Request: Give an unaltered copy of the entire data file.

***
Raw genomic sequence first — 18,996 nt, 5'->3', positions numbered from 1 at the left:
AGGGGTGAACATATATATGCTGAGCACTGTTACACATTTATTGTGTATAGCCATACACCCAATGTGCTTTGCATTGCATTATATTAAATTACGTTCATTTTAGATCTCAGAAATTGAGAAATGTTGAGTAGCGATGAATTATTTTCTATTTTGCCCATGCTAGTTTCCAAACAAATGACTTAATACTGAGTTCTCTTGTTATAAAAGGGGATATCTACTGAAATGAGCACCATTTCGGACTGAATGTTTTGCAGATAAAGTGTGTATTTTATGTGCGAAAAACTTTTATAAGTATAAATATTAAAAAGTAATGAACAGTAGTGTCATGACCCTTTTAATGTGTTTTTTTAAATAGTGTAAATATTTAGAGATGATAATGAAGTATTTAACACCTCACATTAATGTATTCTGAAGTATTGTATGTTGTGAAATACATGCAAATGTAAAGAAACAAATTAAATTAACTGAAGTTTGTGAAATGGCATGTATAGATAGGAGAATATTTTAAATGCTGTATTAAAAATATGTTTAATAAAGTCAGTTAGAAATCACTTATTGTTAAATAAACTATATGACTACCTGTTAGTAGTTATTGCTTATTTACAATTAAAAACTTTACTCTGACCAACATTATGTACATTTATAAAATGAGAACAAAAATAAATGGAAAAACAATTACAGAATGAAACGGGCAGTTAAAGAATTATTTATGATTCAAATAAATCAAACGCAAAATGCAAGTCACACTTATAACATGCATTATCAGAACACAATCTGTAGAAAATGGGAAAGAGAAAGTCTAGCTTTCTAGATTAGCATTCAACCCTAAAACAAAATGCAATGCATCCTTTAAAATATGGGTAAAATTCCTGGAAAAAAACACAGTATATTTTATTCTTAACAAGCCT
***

Raw genomic sequence first — 18,996 nt, 5'->3', positions numbered from 1 at the left:
AGGGGTGAACATATATATGCTGAGCACTGTTACACATTTATTGTGTATAGCCATACACCCAATGTGCTTTGCATTGCATTATATTAAATTACGTTCATTTTAGATCTCAGAAATTGAGAAATGTTGAGTAGCGATGAATTATTTTCTATTTTGCCCATGCTAGTTTCCAAACAAATGACTTAATACTGAGTTCTCTTGTTATAAAAGGGGATATCTACTGAAATGAGCACCATTTCGGACTGAATGTTTTGCAGATAAAGTGTGTATTTTATGTGCGAAAAACTTTTATAAGTATAAATATTAAAAAGTAATGAACAGTAGTGTCATGACCCTTTTAATGTGTTTTTTTAAATAGTGTAAATATTTAGAGATGATAATGAAGTATTTAACACCTCACATTAATGTATTCTGAAGTATTGTATGTTGTGAAATACATGCAAATGTAAAGAAACAAATTAAATTAACTGAAGTTTGTGAAATGGCATGTATAGATAGGAGAATATTTTAAATGCTGTATTAAAAATATGTTTAATAAAGTCAGTTAGAAATCACTTATTGTTAAATAAACTATATGACTACCTGTTAGTAGTTATTGCTTATTTACAATTAAAAACTTTACTCTGACCAACATTATGTACATTTATAAAATGAGAACAAAAATAAATGGAAAAACAATTACAGAATGAAACGGGCAGTTAAAGAATTATTTATGATTCAAATAAATCAAACGCAAAATGCAAGTCACACTTATAACATGCATTATCAGAACACAATCTGTAGAAAATGGGAAAGAGAAAGTCTAGCTTTCTAGATTAGCATTCAACCCTAAAACAAAATGCAATGCATCCTTTAAAATATGGGTAAAATTCCTGGAAAAAAACACAGTATATTTTATTCTTAACAAGCCT